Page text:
Much has been lost this week. May Harold rest in peace under grace as deserved.

Pramila & family: so sorry to hear of Harold’s passing. Deepest sympathy for you all at this trying time.

Pramila, Mark, and Sheila;

Remembering Harold J. Paddock – Patriot, Scholar, and Teacher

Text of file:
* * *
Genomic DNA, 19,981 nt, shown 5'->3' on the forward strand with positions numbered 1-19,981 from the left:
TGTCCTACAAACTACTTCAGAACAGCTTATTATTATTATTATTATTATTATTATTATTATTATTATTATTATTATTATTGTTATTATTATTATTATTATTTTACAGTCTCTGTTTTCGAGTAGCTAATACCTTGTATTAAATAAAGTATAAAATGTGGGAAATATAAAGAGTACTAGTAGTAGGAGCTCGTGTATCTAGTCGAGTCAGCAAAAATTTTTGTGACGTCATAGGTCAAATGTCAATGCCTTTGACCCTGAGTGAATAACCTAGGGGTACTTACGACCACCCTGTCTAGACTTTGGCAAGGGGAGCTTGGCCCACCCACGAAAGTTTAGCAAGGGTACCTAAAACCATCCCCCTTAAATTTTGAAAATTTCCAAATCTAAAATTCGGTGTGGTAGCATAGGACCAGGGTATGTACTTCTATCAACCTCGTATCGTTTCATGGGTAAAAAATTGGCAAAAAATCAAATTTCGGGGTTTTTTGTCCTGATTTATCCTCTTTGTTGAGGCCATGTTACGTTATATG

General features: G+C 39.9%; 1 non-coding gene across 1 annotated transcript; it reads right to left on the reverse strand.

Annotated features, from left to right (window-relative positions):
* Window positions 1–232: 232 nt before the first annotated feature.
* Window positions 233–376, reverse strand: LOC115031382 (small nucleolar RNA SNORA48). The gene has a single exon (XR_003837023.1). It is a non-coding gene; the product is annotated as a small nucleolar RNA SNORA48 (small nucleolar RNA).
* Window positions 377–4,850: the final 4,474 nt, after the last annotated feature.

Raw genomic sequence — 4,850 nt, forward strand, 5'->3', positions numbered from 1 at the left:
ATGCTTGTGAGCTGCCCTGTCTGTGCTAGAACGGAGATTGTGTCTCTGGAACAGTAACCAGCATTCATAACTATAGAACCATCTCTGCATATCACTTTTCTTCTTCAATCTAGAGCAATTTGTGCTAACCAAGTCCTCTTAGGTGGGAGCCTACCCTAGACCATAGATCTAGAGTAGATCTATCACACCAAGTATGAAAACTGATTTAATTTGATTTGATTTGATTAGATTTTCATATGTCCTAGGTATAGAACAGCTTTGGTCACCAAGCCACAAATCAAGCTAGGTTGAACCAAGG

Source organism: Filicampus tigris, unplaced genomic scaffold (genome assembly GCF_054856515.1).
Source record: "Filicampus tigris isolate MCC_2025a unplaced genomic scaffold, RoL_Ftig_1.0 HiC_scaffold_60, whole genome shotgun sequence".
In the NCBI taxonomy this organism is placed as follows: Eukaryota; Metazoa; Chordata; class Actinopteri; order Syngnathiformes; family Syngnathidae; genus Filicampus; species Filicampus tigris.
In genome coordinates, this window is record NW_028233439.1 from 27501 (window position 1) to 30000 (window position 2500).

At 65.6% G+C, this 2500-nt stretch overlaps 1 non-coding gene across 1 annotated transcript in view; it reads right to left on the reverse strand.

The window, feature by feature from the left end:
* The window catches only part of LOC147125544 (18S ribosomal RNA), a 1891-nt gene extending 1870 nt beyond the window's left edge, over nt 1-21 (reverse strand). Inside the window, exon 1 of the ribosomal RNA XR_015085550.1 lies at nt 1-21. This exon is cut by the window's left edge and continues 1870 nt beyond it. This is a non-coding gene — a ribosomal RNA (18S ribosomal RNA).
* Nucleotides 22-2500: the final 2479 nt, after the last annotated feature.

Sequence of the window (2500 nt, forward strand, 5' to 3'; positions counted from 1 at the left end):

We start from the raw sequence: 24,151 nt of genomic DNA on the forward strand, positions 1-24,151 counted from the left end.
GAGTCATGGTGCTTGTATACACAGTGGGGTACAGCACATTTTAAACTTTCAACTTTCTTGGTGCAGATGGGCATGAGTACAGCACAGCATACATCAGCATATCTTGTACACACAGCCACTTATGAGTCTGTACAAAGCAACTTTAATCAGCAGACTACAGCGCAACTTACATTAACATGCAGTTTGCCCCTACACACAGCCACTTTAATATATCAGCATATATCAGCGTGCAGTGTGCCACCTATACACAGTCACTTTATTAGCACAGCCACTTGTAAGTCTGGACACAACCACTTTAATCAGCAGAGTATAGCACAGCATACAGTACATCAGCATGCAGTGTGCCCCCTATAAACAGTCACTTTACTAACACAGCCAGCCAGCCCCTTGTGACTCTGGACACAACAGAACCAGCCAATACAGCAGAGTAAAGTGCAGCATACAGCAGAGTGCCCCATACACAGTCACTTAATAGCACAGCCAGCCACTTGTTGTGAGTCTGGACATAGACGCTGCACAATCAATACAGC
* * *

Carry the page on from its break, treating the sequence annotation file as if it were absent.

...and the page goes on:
NL has lost one of the most brilliant minds and one of the most culturally significant statesmen that this Province has ever produced. For me growing up in Robert’s Arm, Harold’s military and scholarly accomplishments reverberated across the Green Bay South area with great pride, because one of our own could compete with such tenacity on Provincial, National, and International levels. Harold was and always remained a son of Long Island, an island Outport, even though he lived most of his life in St. John’s. (I would be remiss if I did not add that Long Island itself is culturally significant to NL, given the amount of military service and academic achievements from such a very small Outport population). Like the call to service of his Father and other young men from Long Island in WWI with the NL Regiment, Harold was also a NL and Canadian Patriot. In being selected by the Canadian Navy and serving on one of Canada’s first forays into peacekeeping support with the Military Training Support mission in Ghana, Harold had a lasting teaching impact on the Ghana military. For those of us that have served, a deployment of 6 months is long, Harold spent three years on that Ghana mission, yes, that itself was quite an accomplishment! I asked him about that mission a couple of years ago, and he said “Ghana wanted him to stay and the Canadian Navy wanted to promote him, but he was tired after that amount of time in the African heat” – so as a break he set off to undertake his PHd in Linguistics! He told me that he was offered positions in various US universities, but his love of all things NL, drew him back to Memorial. From his linguistics teaching at Memorial, Harold diligently researched and laid the foundation of mapping the dialects of NL and the dictionary of NL English, a treasure trove of a cultural legacy for all of us. He was also recognized and contributed as an expert across international linguistics forums. I remember asking him how does someone from a one-room school go on to attain his Phd in London, and in linguistics no less, he laughed and said “his Mother instilled a love of reading in him and from there he developed a voracious appetite for reading.” Since my return to St. John’s after my own naval service, I had the pleasure of periodically sharing a meal and “great yarns” with Harold, and he was always so giving with his time. From each visit, I left better informed as Harold’s understanding and insights on global politics were unrivaled. I remember my last visit with him and Pramila at Christmas, Harold told me that he was working on deciphering ancient stones in Scotland and that he was confident of an eventual break through– retirement just gave him more time to research and to contribute. Although his earthy research is now ended, Harold’s linguistic work is a legacy for all of NL. To close, my sincere condolences to Pramila, Mark, and Sheila on the loss of a caring husband and father, my special thanks to you as well – for sharing Harold with all of NL for an endowment of cultural riches.